With the release of iOS 9 less than a week away, online advertising (as well as the many ways to block it) is on everyone’s mind. That includes The Washington Post, which is now experimenting with a drastic response to ad blockers.
Buzzfeed reports that The WP is testing special nag screens that only pop up for visitors that are using ad blocking plugins for their web browser:
It starts with a gentle nudge and ends with a hard block and a demand for cash. The Washington Post has begun intermittently redirecting desktop users to a subscription page if they are using the popular AdBlock software, some readers have reported.
In one case, using Chrome with AdBlock on, the Post had a dialog box redirecting users to enter their email for a free six week subscription. The anti-AdBlock measures don’t seem comprehensive just yet — we were able to view articles after clicking through from a search results link in Firefox with the ad blocking software turned on. But when we clicked through to another article on the site, the redirect screen popped up.
I think Buzzfeed is misinterpreting some of what’s going on here, but not all. Like many sites, The WP is pushing people to get subscriptions, and they’re also trying to get you to sign up to a newsletter.
That is a common activity, and The WP’s metered paywall (with its limit of five free articles each month) is also fairly common.
But this is not so common:
Nor is this:
While I have not seen these pop-ups myself, I can add that this kind of trick is simple on a technical level. I’ve looked at adding similar popups to this blog, but passed because they were too annoying.
The Washing ton Post has a different view, and the paper has confirmed its attack on its readers.
“Many people already receive our journalism for free online, with digital advertising paying only a portion of the cost,” a The Washington Post spokesperson told BuzzFeed. “Without income via subscriptions or advertising, we are unable to deliver the journalism that people coming to our site expect from us. We are currently running a test using a few different approaches to see what moves these readers to either enable ads on The Washington Post, or subscribe.”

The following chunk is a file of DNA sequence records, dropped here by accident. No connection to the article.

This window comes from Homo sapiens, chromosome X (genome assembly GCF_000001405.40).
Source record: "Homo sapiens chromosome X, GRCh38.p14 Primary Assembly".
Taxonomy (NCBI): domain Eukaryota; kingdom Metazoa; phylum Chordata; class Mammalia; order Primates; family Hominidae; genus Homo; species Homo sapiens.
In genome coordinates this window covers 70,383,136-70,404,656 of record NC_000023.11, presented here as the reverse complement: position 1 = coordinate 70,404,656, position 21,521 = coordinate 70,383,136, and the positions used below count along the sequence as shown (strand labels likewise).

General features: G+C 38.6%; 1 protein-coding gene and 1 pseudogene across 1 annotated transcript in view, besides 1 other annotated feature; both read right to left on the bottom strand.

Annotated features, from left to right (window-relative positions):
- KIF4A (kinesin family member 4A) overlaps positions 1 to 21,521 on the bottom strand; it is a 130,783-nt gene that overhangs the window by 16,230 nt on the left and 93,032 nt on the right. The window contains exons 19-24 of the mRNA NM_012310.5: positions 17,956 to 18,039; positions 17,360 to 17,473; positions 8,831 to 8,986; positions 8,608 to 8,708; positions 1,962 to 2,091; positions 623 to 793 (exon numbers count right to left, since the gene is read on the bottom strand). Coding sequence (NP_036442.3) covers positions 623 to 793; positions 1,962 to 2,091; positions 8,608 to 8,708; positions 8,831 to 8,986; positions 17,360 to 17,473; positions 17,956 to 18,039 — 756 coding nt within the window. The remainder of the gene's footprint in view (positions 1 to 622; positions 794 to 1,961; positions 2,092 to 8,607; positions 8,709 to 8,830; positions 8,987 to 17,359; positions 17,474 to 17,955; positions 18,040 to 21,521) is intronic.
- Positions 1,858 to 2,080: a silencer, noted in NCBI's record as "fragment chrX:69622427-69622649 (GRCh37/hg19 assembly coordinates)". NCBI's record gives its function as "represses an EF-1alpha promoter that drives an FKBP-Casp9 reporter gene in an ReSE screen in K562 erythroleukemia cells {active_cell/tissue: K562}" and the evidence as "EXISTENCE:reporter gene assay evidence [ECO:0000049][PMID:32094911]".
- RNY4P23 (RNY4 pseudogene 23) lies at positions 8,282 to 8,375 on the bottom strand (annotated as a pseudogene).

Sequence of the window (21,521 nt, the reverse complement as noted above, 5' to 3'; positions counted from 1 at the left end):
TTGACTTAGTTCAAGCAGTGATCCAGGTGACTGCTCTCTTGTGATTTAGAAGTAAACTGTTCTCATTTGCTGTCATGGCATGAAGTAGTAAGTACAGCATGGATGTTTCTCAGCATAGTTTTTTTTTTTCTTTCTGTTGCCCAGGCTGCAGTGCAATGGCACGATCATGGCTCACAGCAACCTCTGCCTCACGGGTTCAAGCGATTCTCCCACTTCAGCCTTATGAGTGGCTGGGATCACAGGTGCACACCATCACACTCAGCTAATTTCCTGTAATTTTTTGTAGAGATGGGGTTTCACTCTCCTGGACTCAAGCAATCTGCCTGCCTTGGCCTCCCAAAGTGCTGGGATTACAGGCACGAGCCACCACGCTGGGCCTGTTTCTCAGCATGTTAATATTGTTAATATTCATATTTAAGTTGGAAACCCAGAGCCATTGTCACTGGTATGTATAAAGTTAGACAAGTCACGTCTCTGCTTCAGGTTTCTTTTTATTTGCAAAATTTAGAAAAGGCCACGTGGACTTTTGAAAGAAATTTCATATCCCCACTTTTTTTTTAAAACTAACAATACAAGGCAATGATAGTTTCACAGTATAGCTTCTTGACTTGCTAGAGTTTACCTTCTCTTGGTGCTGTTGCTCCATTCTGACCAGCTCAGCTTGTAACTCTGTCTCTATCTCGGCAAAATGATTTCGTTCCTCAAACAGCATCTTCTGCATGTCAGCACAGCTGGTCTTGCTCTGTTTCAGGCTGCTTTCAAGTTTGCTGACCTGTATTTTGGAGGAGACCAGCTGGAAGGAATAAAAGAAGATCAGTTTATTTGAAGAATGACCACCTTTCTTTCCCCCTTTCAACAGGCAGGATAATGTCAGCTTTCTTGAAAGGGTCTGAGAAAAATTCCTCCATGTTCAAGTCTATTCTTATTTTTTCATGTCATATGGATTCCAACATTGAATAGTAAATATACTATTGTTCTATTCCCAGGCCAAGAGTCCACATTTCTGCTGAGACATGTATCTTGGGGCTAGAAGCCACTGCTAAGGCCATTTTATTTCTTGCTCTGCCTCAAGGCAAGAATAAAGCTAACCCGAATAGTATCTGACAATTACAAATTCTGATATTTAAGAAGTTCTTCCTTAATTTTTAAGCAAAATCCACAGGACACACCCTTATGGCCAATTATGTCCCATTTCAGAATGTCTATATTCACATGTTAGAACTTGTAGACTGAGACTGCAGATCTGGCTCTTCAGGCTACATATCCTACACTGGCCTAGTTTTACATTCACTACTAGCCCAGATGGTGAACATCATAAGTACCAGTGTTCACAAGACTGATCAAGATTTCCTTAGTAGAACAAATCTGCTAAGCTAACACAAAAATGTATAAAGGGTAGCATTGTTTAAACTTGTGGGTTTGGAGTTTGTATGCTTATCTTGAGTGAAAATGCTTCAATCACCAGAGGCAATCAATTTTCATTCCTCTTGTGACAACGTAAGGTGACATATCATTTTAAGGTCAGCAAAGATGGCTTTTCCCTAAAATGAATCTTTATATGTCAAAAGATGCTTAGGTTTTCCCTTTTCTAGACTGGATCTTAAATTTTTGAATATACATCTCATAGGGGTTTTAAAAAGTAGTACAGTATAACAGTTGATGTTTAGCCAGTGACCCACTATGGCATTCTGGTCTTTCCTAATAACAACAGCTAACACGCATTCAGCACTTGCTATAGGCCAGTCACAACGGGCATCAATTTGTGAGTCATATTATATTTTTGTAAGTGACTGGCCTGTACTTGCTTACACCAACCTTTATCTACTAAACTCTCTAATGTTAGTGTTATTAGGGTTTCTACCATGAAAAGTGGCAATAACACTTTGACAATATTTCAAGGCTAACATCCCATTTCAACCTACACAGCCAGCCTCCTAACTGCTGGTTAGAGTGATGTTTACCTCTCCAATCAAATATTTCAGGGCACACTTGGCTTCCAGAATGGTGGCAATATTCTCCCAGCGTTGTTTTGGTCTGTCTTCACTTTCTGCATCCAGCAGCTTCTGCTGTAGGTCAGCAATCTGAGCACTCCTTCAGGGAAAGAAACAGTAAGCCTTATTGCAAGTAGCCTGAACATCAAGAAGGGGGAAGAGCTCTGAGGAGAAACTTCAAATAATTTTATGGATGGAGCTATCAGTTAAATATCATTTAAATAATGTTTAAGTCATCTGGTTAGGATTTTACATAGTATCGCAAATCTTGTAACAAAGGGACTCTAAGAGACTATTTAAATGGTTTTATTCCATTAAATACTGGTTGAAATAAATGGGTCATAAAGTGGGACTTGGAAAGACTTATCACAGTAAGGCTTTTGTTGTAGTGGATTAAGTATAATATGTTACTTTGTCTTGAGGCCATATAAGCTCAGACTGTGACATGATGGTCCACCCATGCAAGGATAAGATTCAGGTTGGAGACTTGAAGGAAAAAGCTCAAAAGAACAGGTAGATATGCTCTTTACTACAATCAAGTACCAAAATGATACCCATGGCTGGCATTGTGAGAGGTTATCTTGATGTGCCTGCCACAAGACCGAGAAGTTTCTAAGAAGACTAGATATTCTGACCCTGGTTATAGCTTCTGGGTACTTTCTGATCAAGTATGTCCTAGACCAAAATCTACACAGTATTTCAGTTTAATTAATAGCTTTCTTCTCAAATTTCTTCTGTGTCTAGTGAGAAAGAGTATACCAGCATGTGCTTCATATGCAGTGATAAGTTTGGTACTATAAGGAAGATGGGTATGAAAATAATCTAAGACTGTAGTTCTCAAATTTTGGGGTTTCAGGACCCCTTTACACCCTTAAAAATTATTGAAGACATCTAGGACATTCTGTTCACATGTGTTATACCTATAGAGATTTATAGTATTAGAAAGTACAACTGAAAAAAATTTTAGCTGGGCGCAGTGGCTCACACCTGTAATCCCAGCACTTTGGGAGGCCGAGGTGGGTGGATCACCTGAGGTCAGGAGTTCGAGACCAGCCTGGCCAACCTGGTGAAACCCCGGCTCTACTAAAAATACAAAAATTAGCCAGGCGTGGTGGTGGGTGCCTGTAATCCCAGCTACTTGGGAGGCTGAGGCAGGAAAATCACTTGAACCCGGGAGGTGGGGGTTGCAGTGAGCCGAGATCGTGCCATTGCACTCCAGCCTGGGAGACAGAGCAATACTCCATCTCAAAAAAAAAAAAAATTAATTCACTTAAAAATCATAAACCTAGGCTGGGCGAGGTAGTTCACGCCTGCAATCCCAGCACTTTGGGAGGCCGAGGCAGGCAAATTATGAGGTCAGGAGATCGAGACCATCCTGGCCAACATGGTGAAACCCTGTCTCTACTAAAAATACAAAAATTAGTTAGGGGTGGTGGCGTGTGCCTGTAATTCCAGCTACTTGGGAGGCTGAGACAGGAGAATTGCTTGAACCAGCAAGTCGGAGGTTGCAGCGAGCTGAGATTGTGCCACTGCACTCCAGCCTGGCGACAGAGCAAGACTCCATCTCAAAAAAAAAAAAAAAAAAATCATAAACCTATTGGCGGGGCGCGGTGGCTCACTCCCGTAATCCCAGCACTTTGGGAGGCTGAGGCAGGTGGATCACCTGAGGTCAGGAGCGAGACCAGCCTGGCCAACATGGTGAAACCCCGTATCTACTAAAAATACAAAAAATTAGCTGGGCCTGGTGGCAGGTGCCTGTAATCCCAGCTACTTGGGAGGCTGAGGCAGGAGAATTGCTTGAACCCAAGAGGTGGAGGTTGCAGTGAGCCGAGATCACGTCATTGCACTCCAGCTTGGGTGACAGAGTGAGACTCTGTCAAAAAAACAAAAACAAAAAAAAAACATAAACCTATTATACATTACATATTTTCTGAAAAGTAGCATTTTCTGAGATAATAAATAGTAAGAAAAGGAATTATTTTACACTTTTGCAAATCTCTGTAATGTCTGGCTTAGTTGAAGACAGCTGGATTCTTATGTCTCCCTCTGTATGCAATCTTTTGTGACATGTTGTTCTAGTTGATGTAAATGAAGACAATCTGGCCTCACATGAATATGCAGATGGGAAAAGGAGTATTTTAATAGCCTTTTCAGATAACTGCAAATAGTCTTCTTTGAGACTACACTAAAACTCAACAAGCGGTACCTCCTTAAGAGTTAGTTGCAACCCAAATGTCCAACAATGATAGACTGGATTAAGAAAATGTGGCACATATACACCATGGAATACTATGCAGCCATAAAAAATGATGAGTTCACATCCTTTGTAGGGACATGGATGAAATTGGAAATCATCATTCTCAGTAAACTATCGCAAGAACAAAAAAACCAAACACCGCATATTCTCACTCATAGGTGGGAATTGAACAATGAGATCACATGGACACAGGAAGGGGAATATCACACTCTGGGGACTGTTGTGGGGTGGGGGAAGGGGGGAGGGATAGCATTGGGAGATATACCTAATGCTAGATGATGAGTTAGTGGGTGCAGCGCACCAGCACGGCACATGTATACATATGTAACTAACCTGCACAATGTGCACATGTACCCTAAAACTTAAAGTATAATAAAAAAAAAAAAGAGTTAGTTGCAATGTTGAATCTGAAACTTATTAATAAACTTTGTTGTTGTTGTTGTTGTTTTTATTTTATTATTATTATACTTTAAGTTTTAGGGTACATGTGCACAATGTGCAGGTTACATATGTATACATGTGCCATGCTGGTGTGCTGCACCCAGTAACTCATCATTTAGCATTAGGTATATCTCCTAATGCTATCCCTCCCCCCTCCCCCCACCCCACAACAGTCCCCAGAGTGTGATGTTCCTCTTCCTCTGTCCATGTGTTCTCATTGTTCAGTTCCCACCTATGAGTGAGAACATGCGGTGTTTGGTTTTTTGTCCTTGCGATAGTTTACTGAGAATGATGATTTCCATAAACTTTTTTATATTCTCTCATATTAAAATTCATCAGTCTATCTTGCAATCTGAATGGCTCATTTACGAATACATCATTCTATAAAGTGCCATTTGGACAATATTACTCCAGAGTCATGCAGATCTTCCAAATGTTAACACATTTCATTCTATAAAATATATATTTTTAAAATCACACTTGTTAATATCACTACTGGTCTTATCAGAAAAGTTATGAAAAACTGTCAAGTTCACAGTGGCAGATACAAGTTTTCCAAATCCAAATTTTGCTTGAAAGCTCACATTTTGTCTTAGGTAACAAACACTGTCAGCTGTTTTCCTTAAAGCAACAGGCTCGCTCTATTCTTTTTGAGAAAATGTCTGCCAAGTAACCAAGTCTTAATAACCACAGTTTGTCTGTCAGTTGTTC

In short, The Washington Post is thinking about going nuclear on its readers, just like the advertiser trade groups want them to do.
Apparently those changes include fighting with the newspaper’s customers rather than changing the newspaper so its goals were the same as readers’ goals.
Given that Amazon is a customer-centric company, this comes as a surprise. This is more of a tactic I would expect out of the RIAA, and not Jeff Bezos.
The Washington Post won’t be the first web publisher to go down this path. Other publishers are turning ad-blocking into an arms race, and some have taken to blocking ad blockers.
There are as many responses to ad blocking as their are web publishers, and going to war against readers will prove to be the least effective in the long run.
Blocking users just because they won’t look at the adverts is not going to work, not when the adverts are as annoying as the ones used by The Washington Post.
There are simply too many sources for news, and not enough hours in the day to read it all. So unless The Washington Post can repeatedly come up with compelling content that gets casual visitors to either subscribe or drop their ad blockers, this tactic just won’t work.
image by PeterJBellis